Airbus also is working with the European Commission and other stakeholders to develop a European roadmap for the implementation of sustainable aviation fuels in the “European Advanced Biofuels Flightpath” initiative. In Canada, Airbus announced a partnership in 2013 with Air Canada and BioFuelNet Canada to evaluate solutions for production of sustainable sustainable jet fuel in the country.

With adequate supply sources that have the ability to produce commercial quantities of sustainable aviation fuel, and support from governments, Airbus believes that up to a third of aviation fuel could come from alternative sources by 2030.

The Value Chain

Airbus is leading this alternative fuel supply effort through an ambitious global program connecting farmers, refiners and the airlines to form regional sustainable aviation fuel value chains. 

As airlines fly across continents and have to be able to refuel anywhere, the goal is to establish local value chains on every continent. Programmes already have been established in Australia, Brazil, China, the Middle East, Romania and Spain. 

The company teamed with Virgin Australia to commission a two-year study on the practicability of using Australia’s mallee trees to produce suitable alternative fuels, which determined in 2014 this jet fuel was suitable for commercial flights and meets strict sustainability standards.

Researchers in Brazil are working on a sustainable aviation fuel created from the jatropha plant – with 4,000 hectares being grown for production. Airbus also is supporting the development of 2,000 hectares of camelina for aviation fuel in Spain. Additionally, the company endorsed an initiative in Qatar to transform micro-algae into a sustainable source and established a project – together with TAROM Romanian Air Transport and a consortium of key stakeholders – to evaluate jet-fuel processing and production capability in Romania.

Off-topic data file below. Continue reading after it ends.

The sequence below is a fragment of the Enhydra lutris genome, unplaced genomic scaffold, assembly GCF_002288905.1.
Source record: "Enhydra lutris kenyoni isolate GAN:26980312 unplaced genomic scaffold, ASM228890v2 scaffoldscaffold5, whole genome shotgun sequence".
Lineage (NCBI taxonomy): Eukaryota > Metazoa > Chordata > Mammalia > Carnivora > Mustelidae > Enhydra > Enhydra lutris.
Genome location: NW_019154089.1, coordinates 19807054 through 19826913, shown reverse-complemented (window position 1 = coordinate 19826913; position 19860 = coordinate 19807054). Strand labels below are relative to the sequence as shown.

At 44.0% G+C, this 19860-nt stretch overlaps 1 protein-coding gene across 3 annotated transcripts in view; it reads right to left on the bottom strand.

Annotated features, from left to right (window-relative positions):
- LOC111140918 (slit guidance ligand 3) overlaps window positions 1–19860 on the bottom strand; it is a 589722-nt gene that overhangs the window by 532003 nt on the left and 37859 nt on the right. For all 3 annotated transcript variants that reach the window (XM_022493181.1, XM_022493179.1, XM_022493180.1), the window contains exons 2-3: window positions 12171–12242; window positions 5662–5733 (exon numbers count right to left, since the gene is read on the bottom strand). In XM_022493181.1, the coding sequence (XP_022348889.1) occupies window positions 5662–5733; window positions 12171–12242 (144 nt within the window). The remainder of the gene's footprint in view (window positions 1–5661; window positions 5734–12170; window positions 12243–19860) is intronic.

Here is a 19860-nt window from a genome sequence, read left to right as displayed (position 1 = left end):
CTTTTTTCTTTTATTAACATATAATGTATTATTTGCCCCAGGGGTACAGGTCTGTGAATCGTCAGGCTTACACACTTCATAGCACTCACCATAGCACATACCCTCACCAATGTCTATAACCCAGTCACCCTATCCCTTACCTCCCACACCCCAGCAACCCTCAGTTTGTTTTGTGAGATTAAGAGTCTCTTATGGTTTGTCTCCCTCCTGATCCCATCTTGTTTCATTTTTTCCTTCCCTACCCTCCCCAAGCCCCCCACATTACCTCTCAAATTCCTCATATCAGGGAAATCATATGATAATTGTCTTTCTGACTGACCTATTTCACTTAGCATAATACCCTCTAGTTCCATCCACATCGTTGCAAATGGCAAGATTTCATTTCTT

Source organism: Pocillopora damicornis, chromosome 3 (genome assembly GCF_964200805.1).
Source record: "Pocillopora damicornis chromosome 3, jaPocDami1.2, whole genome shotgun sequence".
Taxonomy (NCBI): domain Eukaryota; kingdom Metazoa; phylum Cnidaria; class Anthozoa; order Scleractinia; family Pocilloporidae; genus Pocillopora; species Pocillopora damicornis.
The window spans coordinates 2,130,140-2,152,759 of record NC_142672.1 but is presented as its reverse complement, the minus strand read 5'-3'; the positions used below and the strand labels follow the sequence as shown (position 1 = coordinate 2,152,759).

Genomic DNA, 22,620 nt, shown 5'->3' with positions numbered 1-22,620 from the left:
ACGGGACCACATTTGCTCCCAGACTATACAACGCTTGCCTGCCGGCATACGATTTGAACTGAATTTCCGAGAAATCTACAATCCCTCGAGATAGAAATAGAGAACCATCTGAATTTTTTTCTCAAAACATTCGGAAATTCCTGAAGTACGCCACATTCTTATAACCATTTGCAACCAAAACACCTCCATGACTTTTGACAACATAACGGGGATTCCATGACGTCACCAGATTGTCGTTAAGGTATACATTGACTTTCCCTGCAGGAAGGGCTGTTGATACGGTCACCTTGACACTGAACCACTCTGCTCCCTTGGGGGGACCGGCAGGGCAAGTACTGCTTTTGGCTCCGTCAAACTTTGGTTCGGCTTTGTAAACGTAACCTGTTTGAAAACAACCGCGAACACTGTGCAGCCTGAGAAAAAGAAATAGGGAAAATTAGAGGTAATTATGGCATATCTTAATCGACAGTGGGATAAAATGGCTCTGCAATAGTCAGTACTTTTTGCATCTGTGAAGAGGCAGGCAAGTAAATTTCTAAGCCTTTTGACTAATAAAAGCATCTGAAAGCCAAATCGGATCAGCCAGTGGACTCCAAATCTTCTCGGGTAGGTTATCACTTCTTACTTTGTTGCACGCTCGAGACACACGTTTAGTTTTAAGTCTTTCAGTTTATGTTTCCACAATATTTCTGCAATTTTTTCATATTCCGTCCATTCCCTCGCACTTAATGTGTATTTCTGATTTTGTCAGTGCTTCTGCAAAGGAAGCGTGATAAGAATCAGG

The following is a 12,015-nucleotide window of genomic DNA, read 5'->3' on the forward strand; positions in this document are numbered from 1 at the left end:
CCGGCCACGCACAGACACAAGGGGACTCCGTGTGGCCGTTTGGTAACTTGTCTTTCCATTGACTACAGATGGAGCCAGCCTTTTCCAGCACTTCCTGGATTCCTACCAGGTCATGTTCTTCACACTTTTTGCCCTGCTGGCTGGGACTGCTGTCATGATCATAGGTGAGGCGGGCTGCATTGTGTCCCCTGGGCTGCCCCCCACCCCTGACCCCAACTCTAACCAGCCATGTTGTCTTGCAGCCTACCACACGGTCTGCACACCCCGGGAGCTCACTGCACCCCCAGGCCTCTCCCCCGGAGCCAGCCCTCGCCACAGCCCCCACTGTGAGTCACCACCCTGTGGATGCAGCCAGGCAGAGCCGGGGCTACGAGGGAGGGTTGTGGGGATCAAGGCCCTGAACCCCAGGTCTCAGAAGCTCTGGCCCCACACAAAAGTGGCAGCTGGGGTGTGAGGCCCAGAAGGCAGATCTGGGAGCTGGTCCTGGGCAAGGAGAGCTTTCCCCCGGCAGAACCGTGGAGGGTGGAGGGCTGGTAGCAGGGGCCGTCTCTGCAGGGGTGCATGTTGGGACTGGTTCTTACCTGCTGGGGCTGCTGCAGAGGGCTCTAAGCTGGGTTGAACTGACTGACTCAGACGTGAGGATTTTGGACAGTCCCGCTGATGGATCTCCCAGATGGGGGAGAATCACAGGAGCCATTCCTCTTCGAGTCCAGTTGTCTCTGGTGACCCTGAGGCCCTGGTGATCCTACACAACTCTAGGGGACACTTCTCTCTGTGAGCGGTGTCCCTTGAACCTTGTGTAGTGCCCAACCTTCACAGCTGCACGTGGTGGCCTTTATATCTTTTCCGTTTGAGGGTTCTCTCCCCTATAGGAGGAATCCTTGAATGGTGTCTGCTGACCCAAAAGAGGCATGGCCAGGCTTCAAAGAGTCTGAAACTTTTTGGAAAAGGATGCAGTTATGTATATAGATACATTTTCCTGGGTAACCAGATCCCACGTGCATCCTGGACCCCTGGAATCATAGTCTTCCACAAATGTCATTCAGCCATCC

As part of agreements signed in Paris in 2014 between Airbus and China, the two parties launched a cooperative effort to drive research into regional sustainable jet fuel and other initiatives to reduce the environmental footprint of the Chinese aviation sector. 

These local partnerships are designed to help airlines benefit from local knowledge and connections, as well as encourage area farmers with the confidence that crops will be bought by refiners – which in turn have the airlines as customers. Airbus’ role in the value chain is to lead and manage the sustainability, assessment and lifecycle analysis. The company also monitors any feasibility studies to ensure any solution developed can satisfy the sustainability criteria approved by the Roundtable on Sustainable Biomaterials (RSB), of which Airbus is a member.

Did you know?

"In the last 40 years, the aviation industry has cut fuel burn and CO2 emissions by70%, NOx emissions by 90% and noise by 75%."